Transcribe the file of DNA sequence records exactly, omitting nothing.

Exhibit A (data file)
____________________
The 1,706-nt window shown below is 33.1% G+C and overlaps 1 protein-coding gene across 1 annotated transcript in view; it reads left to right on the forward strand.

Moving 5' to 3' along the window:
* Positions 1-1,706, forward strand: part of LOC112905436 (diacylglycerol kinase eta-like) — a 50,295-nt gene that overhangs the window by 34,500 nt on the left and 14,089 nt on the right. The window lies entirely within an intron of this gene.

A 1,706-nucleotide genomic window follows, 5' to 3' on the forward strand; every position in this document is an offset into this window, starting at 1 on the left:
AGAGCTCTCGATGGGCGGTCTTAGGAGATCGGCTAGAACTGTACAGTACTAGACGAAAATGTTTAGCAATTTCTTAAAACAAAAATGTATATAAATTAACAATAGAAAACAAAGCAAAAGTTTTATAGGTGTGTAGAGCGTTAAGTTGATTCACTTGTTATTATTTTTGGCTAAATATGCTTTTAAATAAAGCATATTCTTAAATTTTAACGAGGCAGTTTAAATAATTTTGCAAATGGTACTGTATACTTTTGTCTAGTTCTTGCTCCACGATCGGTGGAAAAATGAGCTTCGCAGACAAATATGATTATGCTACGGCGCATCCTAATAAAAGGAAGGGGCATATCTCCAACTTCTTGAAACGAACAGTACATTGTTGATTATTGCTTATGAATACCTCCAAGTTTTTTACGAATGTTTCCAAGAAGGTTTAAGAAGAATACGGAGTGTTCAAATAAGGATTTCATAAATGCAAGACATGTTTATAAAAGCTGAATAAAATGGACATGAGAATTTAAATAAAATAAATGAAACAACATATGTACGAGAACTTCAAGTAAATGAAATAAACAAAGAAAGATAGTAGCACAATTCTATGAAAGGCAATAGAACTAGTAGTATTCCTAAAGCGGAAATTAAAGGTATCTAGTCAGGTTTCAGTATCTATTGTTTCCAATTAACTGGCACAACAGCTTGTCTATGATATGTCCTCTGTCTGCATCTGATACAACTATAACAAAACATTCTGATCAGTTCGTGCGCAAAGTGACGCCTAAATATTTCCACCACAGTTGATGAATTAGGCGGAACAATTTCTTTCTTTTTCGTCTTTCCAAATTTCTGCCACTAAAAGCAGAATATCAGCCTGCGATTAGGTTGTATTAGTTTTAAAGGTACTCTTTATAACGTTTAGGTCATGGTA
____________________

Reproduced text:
The 1,706-nt window shown below is 33.1% G+C and overlaps 1 protein-coding gene across 1 annotated transcript in view; it reads left to right on the forward strand.

Moving 5' to 3' along the window:
* Positions 1-1,706, forward strand: part of LOC112905436 (diacylglycerol kinase eta-like) — a 50,295-nt gene that overhangs the window by 34,500 nt on the left and 14,089 nt on the right. The window lies entirely within an intron of this gene.

A 1,706-nucleotide genomic window follows, 5' to 3' on the forward strand; every position in this document is an offset into this window, starting at 1 on the left:
AGAGCTCTCGATGGGCGGTCTTAGGAGATCGGCTAGAACTGTACAGTACTAGACGAAAATGTTTAGCAATTTCTTAAAACAAAAATGTATATAAATTAACAATAGAAAACAAAGCAAAAGTTTTATAGGTGTGTAGAGCGTTAAGTTGATTCACTTGTTATTATTTTTGGCTAAATATGCTTTTAAATAAAGCATATTCTTAAATTTTAACGAGGCAGTTTAAATAATTTTGCAAATGGTACTGTATACTTTTGTCTAGTTCTTGCTCCACGATCGGTGGAAAAATGAGCTTCGCAGACAAATATGATTATGCTACGGCGCATCCTAATAAAAGGAAGGGGCATATCTCCAACTTCTTGAAACGAACAGTACATTGTTGATTATTGCTTATGAATACCTCCAAGTTTTTTACGAATGTTTCCAAGAAGGTTTAAGAAGAATACGGAGTGTTCAAATAAGGATTTCATAAATGCAAGACATGTTTATAAAAGCTGAATAAAATGGACATGAGAATTTAAATAAAATAAATGAAACAACATATGTACGAGAACTTCAAGTAAATGAAATAAACAAAGAAAGATAGTAGCACAATTCTATGAAAGGCAATAGAACTAGTAGTATTCCTAAAGCGGAAATTAAAGGTATCTAGTCAGGTTTCAGTATCTATTGTTTCCAATTAACTGGCACAACAGCTTGTCTATGATATGTCCTCTGTCTGCATCTGATACAACTATAACAAAACATTCTGATCAGTTCGTGCGCAAAGTGACGCCTAAATATTTCCACCACAGTTGATGAATTAGGCGGAACAATTTCTTTCTTTTTCGTCTTTCCAAATTTCTGCCACTAAAAGCAGAATATCAGCCTGCGATTAGGTTGTATTAGTTTTAAAGGTACTCTTTATAACGTTTAGGTCATGGTA